The most influential designers in the world have shaped our culture for centuries. Today, some architects are using their skills to help solve environmental, social, and economic issues.
Younger designers in architecture seem to have taken notice of this trend, and many are opting to focus their work on projects that serve the communities they live in. These include schools, kindergartens, rural clinics, and pocket parks.
Le Corbusier is one of the most influential designers of modern architecture. His ideas about immense, rationalized, zoned, and industrially-constructed cities both shocked and seduced a global audience.
He designed buildings in Europe, North America, India, and Japan. His ideas also influenced architects and urban planners around the world, including Lucio Costa in Brazil and Frantisek Lydie Gahura in the Czech Republic.
Frank Gehry is one of the most influential architects in the world. He has created several masterpieces throughout his career, including the Walt Disney Concert Hall in Los Angeles and the Guggenheim Museum in Bilbao.
The architect’s designs are filled with exhilarating ways to shatter and re-assemble architectural forms. He often draws inspiration from art and fine design, using a combination of building technology and 3D computer modeling to create his structures.
Frank Lloyd Wright
Frank Lloyd Wright is one of the most influential designers of all time. His organic philosophy and decentralized approach to architecture have influenced designers from around the world.
Wright designed many masterpieces during his career, including the iconic Guggenheim Museum in New York City. His design also made use of a variety of natural materials, such as glass and steel.
From the parabolic drapes of his 1950s “Lasso” collection to his kinetic dresses of 1972, Cardin’s designs emitted light through reflective and electric means. He also developed a range of accessories with illuminated patterns, including hats, visors, and the iconic Fashion Tress wig.
The couturier paved the way for modern unisex design with a bold, geometric vocabulary. He incorporated foils, plastics, and self-named Cardine synthetic fabric into his clothing for a daring, futuristic look.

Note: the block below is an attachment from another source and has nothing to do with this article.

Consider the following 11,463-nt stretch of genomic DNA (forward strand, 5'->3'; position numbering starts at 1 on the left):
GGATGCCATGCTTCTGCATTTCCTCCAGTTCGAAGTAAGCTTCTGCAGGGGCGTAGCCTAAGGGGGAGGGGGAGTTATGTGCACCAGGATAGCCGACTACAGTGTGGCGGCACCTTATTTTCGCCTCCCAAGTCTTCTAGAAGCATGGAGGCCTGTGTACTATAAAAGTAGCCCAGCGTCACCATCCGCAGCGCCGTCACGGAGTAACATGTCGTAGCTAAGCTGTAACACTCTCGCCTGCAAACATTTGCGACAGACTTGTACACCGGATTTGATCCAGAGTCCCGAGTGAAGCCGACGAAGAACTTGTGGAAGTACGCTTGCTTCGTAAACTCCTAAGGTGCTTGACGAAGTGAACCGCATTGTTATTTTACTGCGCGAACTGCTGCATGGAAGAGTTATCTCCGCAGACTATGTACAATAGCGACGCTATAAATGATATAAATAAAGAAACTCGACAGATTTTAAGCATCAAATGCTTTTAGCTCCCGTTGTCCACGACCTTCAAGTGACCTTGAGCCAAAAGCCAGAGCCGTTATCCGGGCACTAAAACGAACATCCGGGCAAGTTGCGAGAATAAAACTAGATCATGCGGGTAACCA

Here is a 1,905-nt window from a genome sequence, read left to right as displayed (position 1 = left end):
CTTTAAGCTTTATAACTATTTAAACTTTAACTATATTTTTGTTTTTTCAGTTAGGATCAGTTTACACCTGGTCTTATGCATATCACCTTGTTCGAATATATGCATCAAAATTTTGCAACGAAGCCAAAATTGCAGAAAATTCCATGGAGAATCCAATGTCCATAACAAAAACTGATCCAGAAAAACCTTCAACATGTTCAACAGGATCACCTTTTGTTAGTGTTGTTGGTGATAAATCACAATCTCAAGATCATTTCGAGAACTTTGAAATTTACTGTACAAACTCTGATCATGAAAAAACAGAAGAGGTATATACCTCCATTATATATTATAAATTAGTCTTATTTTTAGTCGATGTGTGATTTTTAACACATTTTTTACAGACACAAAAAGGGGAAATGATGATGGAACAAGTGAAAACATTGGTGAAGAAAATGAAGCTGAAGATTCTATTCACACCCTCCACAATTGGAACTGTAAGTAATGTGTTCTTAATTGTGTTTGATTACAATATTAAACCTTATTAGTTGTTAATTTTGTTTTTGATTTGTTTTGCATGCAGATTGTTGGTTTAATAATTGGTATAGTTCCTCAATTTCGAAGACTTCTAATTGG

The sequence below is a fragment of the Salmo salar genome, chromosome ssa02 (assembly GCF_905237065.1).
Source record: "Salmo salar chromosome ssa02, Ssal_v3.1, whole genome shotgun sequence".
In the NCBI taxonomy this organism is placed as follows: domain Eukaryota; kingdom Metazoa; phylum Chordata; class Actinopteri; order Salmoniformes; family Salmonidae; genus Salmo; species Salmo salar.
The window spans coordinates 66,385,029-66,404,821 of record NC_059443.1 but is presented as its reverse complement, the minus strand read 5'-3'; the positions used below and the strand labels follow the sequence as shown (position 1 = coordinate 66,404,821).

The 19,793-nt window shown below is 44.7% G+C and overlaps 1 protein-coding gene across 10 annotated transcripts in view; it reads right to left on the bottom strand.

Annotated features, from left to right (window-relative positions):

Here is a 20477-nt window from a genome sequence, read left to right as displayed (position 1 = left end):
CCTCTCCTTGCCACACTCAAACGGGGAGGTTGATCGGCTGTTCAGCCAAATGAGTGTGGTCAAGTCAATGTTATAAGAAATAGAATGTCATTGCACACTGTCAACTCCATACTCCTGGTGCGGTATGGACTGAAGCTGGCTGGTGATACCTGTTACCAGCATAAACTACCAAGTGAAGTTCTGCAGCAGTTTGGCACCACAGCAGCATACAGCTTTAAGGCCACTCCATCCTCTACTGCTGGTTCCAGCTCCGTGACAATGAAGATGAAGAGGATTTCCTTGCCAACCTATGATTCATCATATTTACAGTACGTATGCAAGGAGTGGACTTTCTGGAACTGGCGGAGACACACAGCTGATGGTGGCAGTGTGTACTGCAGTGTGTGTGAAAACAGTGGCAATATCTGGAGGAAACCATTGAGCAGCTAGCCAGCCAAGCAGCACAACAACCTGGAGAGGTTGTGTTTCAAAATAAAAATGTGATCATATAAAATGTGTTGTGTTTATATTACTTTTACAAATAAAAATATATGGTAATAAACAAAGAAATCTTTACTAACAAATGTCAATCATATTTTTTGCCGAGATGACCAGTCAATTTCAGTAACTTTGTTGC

A renowned designer, Marc Jacobs possesses an uncanny ability to capture the essence of New York cool. From his early days as a stock boy at Charivari to the present, he has infused his designs with a semblance of the city’s edgy culture.
Jacobs’ style is influenced by the likes of Halston, Elsa Schiaparelli and Yves Saint Laurent. He translates their tongue-in-cheek quirkiness into his collections with a discerning eye and a keen ear for music.
Louise Bourgeois was born in Paris in 1911 into a family with close ties to the textile industry. Her parents owned a gallery and a tapestry restoration workshop.
Her childhood traumas – her mother’s illness and death, her father’s philandering and the horrors of the First World War – would later find expression in her art. She was also anxious and agoraphobic.
A bona fide legend and icon of fashion, Alexander McQueen shaped the industry for generations to come. He pushed the limits of design, art, celebrity, and provocation to unprecedented levels, making him a force to be reckoned with.
Nature was a major source of inspiration for McQueen, who often turned models into birds, horned creatures and zombies in his collections. His designs also embraced ugliness, something many of his competitors avoided.
Westwood wasn’t a fashion designer in the traditional sense. She started out selling jewellery on London’s Portobello Road and met her first husband, Derek Westwood, who she married in a homemade dress.
Her business partnership with Malcolm McLaren, later the promoter of punk band Sex Pistols, was a pivotal part of her early career and she quickly established herself as one of the most influential designers. She used her public profile to champion issues including nuclear disarmament and to protest against anti-terrorism laws and government spending policies that hit the poor.